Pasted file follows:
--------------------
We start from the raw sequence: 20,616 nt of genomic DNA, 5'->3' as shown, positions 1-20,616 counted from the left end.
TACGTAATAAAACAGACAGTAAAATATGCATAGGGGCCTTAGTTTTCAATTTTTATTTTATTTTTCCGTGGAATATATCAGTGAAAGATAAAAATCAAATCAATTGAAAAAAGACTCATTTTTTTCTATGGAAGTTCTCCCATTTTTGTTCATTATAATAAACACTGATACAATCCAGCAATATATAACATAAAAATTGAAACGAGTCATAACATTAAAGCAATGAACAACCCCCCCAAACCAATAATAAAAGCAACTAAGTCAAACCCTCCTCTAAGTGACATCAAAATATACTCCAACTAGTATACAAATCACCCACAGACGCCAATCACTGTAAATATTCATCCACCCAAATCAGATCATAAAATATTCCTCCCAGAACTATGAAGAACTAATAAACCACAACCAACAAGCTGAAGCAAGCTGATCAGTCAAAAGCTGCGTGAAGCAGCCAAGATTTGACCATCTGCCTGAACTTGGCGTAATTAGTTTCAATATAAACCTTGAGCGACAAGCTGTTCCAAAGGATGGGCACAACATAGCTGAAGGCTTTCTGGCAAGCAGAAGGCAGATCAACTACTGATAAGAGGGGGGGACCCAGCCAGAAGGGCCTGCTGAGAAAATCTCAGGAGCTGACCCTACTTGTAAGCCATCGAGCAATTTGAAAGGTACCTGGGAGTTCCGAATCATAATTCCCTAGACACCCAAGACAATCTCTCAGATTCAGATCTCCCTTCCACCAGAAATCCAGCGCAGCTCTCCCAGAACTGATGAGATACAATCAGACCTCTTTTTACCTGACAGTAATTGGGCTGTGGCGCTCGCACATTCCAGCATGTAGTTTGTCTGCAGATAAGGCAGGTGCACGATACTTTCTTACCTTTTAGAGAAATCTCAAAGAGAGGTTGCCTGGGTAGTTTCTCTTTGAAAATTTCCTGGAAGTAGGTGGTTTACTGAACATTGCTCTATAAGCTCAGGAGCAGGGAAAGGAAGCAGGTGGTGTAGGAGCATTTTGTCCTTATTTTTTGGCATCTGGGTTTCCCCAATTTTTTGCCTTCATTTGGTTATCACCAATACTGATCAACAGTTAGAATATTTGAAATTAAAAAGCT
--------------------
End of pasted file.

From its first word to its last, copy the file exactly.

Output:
We start from the raw sequence: 20,616 nt of genomic DNA, 5'->3' as shown, positions 1-20,616 counted from the left end.
TACGTAATAAAACAGACAGTAAAATATGCATAGGGGCCTTAGTTTTCAATTTTTATTTTATTTTTCCGTGGAATATATCAGTGAAAGATAAAAATCAAATCAATTGAAAAAAGACTCATTTTTTTCTATGGAAGTTCTCCCATTTTTGTTCATTATAATAAACACTGATACAATCCAGCAATATATAACATAAAAATTGAAACGAGTCATAACATTAAAGCAATGAACAACCCCCCCAAACCAATAATAAAAGCAACTAAGTCAAACCCTCCTCTAAGTGACATCAAAATATACTCCAACTAGTATACAAATCACCCACAGACGCCAATCACTGTAAATATTCATCCACCCAAATCAGATCATAAAATATTCCTCCCAGAACTATGAAGAACTAATAAACCACAACCAACAAGCTGAAGCAAGCTGATCAGTCAAAAGCTGCGTGAAGCAGCCAAGATTTGACCATCTGCCTGAACTTGGCGTAATTAGTTTCAATATAAACCTTGAGCGACAAGCTGTTCCAAAGGATGGGCACAACATAGCTGAAGGCTTTCTGGCAAGCAGAAGGCAGATCAACTACTGATAAGAGGGGGGGACCCAGCCAGAAGGGCCTGCTGAGAAAATCTCAGGAGCTGACCCTACTTGTAAGCCATCGAGCAATTTGAAAGGTACCTGGGAGTTCCGAATCATAATTCCCTAGACACCCAAGACAATCTCTCAGATTCAGATCTCCCTTCCACCAGAAATCCAGCGCAGCTCTCCCAGAACTGATGAGATACAATCAGACCTCTTTTTACCTGACAGTAATTGGGCTGTGGCGCTCGCACATTCCAGCATGTAGTTTGTCTGCAGATAAGGCAGGTGCACGATACTTTCTTACCTTTTAGAGAAATCTCAAAGAGAGGTTGCCTGGGTAGTTTCTCTTTGAAAATTTCCTGGAAGTAGGTGGTTTACTGAACATTGCTCTATAAGCTCAGGAGCAGGGAAAGGAAGCAGGTGGTGTAGGAGCATTTTGTCCTTATTTTTTGGCATCTGGGTTTCCCCAATTTTTTGCCTTCATTTGGTTATCACCAATACTGATCAACAGTTAGAATATTTGAAATTAAAAAGCT